MLOps Vs. DevOps: What’s the Difference? – DevOps.com

Machine learning operations, or MLOps for short, is a key aspect of machine learning (ML) engineering that focuses on simplifying and accelerating the process of delivering ML models to production and maintaining and monitoring them. MLOps involves collaboration between different teams including data scientists, DevOps engineers, IT specialists and others.

MLOps can help organizations create and improve the quality of their AI and machine learning solutions. Adopting MLOps allows machine learning engineers and data scientists to collaborate to improve model performance by implementing continuous integration and continuous deployment (CI/CD) practices. It accelerates the ML model development process by incorporating the appropriate monitoring, governance, and validation of ML models.

What Is DevOps?

DevOps combines the concepts of development and operations to describe a collaborative approach to performing the tasks usually associated with separate application development and IT operations teams. DevOps, in its broadest sense, is a philosophy that encourages improved communication and cooperation between these (and other) teams within an organization. 

In its narrowest sense, DevOps refers to adopting practices that enable the deployment and maintenance of iterative application development, automation, and programmable infrastructure. It also includes changes in the workplace culture, like trust-building and bonding between developers, system administrators and other team members. DevOps aligns technology with business objectives and can transform the software delivery chain, job functions, services, tools and best practices.

MLOps Vs. DevOps: Key Differences

Here are some of the main differences between MLOps and traditional DevOps.

Development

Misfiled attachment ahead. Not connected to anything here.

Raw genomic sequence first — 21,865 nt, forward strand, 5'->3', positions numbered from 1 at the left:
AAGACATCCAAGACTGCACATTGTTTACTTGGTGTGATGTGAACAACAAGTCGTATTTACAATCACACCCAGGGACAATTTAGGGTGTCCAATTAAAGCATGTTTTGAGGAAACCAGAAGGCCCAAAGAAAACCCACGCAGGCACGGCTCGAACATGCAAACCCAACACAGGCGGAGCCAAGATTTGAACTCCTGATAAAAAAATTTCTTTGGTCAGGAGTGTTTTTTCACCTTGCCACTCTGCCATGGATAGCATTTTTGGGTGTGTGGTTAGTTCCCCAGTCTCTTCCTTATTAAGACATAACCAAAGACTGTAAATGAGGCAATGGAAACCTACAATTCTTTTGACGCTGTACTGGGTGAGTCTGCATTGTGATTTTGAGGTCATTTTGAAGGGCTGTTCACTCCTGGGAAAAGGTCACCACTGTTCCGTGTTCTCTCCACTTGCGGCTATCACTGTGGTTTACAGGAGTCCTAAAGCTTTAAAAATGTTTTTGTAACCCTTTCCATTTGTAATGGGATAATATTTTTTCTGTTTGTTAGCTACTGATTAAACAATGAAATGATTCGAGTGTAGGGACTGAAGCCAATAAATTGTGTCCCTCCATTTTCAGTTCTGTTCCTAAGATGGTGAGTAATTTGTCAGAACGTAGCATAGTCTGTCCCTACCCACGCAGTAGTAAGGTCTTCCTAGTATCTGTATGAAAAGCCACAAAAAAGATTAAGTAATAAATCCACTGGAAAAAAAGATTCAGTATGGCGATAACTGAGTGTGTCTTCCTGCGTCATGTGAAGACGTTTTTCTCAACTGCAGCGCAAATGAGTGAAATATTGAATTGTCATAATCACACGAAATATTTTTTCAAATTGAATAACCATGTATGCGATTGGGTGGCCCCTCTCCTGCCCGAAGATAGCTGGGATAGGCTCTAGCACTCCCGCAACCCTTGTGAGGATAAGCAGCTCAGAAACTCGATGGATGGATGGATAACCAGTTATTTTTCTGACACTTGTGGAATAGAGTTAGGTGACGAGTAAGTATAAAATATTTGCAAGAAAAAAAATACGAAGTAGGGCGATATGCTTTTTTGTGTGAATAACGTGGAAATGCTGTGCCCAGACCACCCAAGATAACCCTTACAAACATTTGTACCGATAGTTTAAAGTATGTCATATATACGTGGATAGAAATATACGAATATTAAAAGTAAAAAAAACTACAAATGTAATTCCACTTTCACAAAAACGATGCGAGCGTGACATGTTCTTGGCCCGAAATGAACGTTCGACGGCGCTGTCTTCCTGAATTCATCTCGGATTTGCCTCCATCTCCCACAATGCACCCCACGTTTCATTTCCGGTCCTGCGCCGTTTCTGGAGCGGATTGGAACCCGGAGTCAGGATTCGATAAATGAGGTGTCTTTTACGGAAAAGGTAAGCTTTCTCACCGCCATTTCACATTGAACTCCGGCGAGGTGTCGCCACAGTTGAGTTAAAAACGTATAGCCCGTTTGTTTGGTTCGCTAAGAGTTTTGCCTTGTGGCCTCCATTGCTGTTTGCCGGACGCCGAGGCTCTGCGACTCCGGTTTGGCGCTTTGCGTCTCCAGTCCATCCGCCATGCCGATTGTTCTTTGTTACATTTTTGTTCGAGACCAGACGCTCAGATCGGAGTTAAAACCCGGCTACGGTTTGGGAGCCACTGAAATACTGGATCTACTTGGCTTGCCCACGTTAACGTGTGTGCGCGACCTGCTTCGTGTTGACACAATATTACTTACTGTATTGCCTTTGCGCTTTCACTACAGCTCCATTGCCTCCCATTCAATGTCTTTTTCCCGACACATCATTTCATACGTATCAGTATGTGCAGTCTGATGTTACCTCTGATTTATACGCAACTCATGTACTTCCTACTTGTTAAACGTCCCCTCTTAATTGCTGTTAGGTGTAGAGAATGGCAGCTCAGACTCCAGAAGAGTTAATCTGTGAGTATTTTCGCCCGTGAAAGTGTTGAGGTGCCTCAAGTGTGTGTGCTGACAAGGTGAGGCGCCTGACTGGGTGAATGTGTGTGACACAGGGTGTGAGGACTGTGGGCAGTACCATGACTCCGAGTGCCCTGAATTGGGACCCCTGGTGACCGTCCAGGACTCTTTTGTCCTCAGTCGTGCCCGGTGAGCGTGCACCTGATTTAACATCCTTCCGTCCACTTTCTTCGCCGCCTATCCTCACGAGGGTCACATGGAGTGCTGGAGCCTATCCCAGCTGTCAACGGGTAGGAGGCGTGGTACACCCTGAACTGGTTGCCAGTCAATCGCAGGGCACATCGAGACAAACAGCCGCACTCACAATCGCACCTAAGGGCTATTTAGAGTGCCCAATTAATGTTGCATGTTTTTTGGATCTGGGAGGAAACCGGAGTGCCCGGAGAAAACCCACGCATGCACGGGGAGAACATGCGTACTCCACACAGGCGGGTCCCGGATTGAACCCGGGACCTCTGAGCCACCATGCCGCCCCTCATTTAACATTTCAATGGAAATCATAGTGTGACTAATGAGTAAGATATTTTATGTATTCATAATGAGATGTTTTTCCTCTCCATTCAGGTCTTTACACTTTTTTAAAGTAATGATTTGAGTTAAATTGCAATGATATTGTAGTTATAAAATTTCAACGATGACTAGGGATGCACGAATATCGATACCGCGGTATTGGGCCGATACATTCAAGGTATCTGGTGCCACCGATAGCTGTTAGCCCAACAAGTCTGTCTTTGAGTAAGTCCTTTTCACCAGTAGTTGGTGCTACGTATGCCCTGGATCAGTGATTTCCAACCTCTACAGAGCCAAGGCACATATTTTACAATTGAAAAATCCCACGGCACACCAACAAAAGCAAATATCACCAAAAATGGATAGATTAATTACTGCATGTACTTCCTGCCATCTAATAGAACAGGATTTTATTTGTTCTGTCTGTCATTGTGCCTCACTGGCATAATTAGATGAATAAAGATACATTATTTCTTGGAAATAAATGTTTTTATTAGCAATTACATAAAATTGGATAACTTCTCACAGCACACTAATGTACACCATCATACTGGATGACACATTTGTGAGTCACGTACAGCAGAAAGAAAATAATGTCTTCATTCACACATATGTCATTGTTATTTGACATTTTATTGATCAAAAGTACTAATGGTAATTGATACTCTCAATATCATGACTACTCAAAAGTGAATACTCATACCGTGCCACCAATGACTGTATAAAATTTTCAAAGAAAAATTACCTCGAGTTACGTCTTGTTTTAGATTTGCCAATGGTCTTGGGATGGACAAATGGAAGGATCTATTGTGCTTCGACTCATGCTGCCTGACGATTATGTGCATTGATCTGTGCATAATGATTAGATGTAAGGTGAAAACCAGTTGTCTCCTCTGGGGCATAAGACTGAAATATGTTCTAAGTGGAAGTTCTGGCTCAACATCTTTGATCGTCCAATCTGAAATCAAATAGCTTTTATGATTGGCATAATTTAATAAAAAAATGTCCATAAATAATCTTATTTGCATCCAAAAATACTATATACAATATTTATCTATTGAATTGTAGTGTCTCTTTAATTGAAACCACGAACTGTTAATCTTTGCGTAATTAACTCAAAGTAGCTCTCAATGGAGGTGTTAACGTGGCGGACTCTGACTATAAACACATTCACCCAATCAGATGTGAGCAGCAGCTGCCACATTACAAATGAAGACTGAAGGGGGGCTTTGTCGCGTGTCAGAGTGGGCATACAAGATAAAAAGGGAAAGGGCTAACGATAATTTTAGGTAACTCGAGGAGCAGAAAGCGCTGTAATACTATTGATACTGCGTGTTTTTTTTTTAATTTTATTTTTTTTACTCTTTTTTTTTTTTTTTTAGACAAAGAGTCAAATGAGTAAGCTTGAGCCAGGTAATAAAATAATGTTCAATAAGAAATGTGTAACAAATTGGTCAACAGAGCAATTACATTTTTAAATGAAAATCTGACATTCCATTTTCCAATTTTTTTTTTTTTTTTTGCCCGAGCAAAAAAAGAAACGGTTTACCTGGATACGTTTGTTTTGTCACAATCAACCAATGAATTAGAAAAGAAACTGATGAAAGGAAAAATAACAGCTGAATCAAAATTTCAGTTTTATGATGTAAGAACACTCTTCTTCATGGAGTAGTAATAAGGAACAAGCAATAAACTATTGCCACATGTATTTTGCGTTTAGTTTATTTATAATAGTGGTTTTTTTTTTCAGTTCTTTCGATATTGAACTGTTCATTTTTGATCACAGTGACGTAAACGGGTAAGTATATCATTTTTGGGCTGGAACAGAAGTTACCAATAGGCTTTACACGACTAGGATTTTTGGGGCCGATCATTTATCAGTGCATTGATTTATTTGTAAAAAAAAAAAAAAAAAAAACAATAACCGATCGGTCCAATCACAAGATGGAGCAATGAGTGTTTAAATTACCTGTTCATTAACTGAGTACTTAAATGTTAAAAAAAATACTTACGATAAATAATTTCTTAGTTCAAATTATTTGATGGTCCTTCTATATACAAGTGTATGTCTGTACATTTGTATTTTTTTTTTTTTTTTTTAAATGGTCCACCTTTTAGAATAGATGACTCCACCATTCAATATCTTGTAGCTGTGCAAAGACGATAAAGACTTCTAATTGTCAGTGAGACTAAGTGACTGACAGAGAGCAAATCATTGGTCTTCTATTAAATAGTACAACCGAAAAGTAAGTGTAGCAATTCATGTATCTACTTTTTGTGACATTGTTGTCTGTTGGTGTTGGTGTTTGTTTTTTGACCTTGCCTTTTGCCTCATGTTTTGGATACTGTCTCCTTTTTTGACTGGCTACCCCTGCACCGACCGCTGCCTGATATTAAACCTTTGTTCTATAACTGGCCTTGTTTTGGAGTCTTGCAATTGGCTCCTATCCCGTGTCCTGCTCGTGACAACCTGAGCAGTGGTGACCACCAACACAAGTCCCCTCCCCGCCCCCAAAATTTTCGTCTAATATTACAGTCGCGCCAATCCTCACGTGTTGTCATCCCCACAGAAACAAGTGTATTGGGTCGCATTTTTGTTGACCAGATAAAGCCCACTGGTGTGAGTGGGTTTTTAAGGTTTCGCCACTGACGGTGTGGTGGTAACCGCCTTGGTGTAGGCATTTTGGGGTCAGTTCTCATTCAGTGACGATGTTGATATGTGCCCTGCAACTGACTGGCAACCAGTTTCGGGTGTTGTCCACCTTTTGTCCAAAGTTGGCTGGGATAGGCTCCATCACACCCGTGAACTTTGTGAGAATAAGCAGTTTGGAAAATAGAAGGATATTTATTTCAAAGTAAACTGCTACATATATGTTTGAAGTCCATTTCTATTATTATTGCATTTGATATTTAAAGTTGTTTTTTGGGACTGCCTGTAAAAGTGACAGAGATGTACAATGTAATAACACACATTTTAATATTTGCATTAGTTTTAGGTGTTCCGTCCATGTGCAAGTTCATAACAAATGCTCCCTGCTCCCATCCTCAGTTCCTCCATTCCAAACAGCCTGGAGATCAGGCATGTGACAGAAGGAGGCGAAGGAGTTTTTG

The concept of development refers to different things in each model, with a slightly different CI/CD pipeline.

DevOps:

  • Usually, the code creates an interface or application. 
  • The code is wrapped into an executable or artifact before being deployed and tested with a set of checks. 
  • Ideally, this automated cycle will continue until the final product is ready.

MLOps:

  • The code enables the team to build or train machine learning models. 
  • The output artifacts include serialized files that can receive data inputs to generate inferences. 
  • Validation involves checking the trained model’s performance based on the test data.
  • This cycle should also continue until the model reaches a specified performance threshold.

Version Control

DevOps:

  • Version control typically only tracks changes to code and artifacts.
  • There are few metrics to track.

MLOps: 

  • MLOps pipelines usually have more factors to track. Building and training an ML model involves an iterative experimentation cycle, requiring tracking of various metrics and components for each experiment (essential for later audits). 
  • Additional components to track include training datasets, model building code and model artifacts. 
  • Metrics include hyperparameters and model performance indicators, such as error rates.

Reusability

DevOps:

  • DevOps pipelines focus on repeatable processes.
  • Teams can mix and match processes without following a specific workflow.

MLOps: